The political ideologisation of Islam refers to the interpretation of Islam as a ‘political ideology’: a comprehensive ‘system of ideas for social and political action’ (Safire, 2008: 336) which serve as a functional tool for the ordering of state and society, whilst also outlining how this ideal socio-political order might be attained (Erikson and Tedin, 2003: 64). It is precisely this tendency to interpret Islam as a political ideology which scholars frequently attribute to the twentieth century Egyptian and founder of the Muslim Brotherhood, Hasan al-Banna. This text will therefore assess the extent to which al-Banna’s thought signifies the political ideologisation of Islam in the twentieth century. To do so, it will first combine a contextual appreciation with an explanation of al-Banna’s call for the establishment of an Islamic State, rooted in his understanding of Islam as a perfect, all-embracing political solution. The text will then proceed to explore al-Banna’s political ideologisation of Islam, focusing on his calling for ‘Islamic governance’, his Fifty-Point Manifesto, his portrayal of Islam as an alternative to competing ideologies and his founding of the Muslim Brotherhood. Next, the text will consider other twentieth century thinkers who have also contributed to Islam’s political ideologisation, notably Sayyid Abu’l-A’la al-Mawdudi and Sayyid Qutb. Finally, this analysis will conclude by outlining the notion that al-Banna’s thought does indeed signify the political ideologisation of Islam, but must nevertheless be appreciated within a broader ‘neo-revivalist’ tendency to politically ideologise Islam.
The call is often from a worried teacher. They are noticing changes in students from immigrant backgrounds. Before, they defined themselves by nationality, as Kosovars, Bosnians or Turks, now they say they are Muslims. Before, they took part in art classes, now they insist their religion prohibits art. Then there’s a second change: these young men and women start to talk of a war against Islam that targets Muslims – targets them.
When I listen, I remember myself as a 16-year-old, the daughter of a diplomat from a secular family, coming back to my home country, Yemen, after four years in Morocco. It was 1982 – a period that saw the mushrooming of Islamist ideology in North Yemen. I was fascinated by a religious group led by a charismatic young woman of 17. The group met in the schoolyard. I would later learn it was part of a strong Islamist movement that saw Salafists work hand-in-hand with the Muslim Brotherhood. » More
This article was originally published by the Carnegie Council for Ethics in International Affairs on 25 February, 2015.
2014, 97 minutes. Nominated for Oscar for best Foreign Language Film.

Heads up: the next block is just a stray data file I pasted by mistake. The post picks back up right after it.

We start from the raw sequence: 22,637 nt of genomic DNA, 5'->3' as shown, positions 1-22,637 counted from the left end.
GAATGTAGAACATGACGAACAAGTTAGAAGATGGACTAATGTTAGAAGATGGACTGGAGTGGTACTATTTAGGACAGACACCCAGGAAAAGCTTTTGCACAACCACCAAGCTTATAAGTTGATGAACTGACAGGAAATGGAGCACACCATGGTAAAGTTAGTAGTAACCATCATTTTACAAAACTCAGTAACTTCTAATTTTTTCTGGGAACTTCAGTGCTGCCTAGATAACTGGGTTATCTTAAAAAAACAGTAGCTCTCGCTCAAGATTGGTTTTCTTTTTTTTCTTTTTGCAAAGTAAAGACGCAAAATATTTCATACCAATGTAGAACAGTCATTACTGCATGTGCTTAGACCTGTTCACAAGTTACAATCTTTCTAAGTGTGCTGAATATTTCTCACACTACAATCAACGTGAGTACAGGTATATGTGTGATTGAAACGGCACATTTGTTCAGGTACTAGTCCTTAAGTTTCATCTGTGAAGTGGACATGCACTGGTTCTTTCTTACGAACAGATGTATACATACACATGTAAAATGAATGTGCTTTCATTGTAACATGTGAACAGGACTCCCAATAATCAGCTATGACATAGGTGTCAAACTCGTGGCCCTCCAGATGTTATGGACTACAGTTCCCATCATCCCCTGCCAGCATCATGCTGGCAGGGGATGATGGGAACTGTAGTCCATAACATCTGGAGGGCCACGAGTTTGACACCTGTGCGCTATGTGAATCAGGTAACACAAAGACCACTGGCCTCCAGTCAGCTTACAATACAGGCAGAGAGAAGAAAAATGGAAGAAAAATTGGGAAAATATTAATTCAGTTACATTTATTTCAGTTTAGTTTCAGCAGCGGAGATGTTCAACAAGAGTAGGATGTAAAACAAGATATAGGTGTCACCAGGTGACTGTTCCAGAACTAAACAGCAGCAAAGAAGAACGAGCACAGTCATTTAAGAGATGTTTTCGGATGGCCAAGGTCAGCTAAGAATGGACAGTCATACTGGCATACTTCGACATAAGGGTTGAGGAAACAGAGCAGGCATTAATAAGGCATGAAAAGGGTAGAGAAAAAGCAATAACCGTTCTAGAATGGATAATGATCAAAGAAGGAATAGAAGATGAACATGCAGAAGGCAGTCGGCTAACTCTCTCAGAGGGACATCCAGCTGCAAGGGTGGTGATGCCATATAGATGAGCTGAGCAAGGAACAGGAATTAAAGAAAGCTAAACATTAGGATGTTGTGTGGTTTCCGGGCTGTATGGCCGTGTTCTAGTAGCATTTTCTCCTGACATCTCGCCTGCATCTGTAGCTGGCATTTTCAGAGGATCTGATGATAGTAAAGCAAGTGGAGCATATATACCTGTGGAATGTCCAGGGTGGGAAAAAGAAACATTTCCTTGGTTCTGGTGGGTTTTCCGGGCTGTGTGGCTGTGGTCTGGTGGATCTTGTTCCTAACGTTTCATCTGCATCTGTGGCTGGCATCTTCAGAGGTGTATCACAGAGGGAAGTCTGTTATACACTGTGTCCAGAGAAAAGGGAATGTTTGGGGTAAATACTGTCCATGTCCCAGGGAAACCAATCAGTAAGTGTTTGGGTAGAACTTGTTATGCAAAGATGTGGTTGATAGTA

For an American audience used to war movies with explosions, good guys and bad guys, and finite conclusions, the Oscar-nominated, Mauritanian film Timbuktu is a departure. The violence is never gratuitous, most of the jihadists seem like normal (albeit dangerously misguided) people, and, at the end, the fates of the eponymous city and several main characters are left hazy. The people who would most likely choose to see Timbuktu are already numbed by the constant stream of horrific news out of Syria, Nigeria, Pakistan, etc., so this low-key approach is the perfect strategy. We know about the executions, suicide bombings, and coalition airstrikes. But what we don’t realize is, perhaps, the main takeaway from the film: This type of militant extremism, more than anything else, is soul-crushingly boring for the occupied populations. » More
Pairs of Belgian soldiers have been standing guard at the entrance of NATO headquarters and other sensitive locations in Brussels since the Belgian security services successfully raided a terrorist cell in the Belgian city of Verviers on 15 January, just days after the attack on the offices of Charlie Hebdo in Paris. One rather hopes that NATO especially was already somewhat protected before; two foot soldiers will hardly make much difference in any case.
Indeed, why deploy the army in the streets of Brussels at all? What one seems to forget is that no terrorist attack took place. Unlike in May of last year, when a returned French ‘foreign fighter’ murdered four people in the Jewish Museum in Brussels, this time an attack was prevented, thanks to excellent police and intelligence work – and yet now the army was deployed whereas last year it was not. That does not mean that there is no more remaining threat, quite the contrary, but it does more than nuance the causal link between troops in the street and security at home. Khaki in the streets is mostly bad theatre, a feeble attempt to signal resolve in the face of a threat that can never be entirely prevented (although in this particular instance it actually was). » More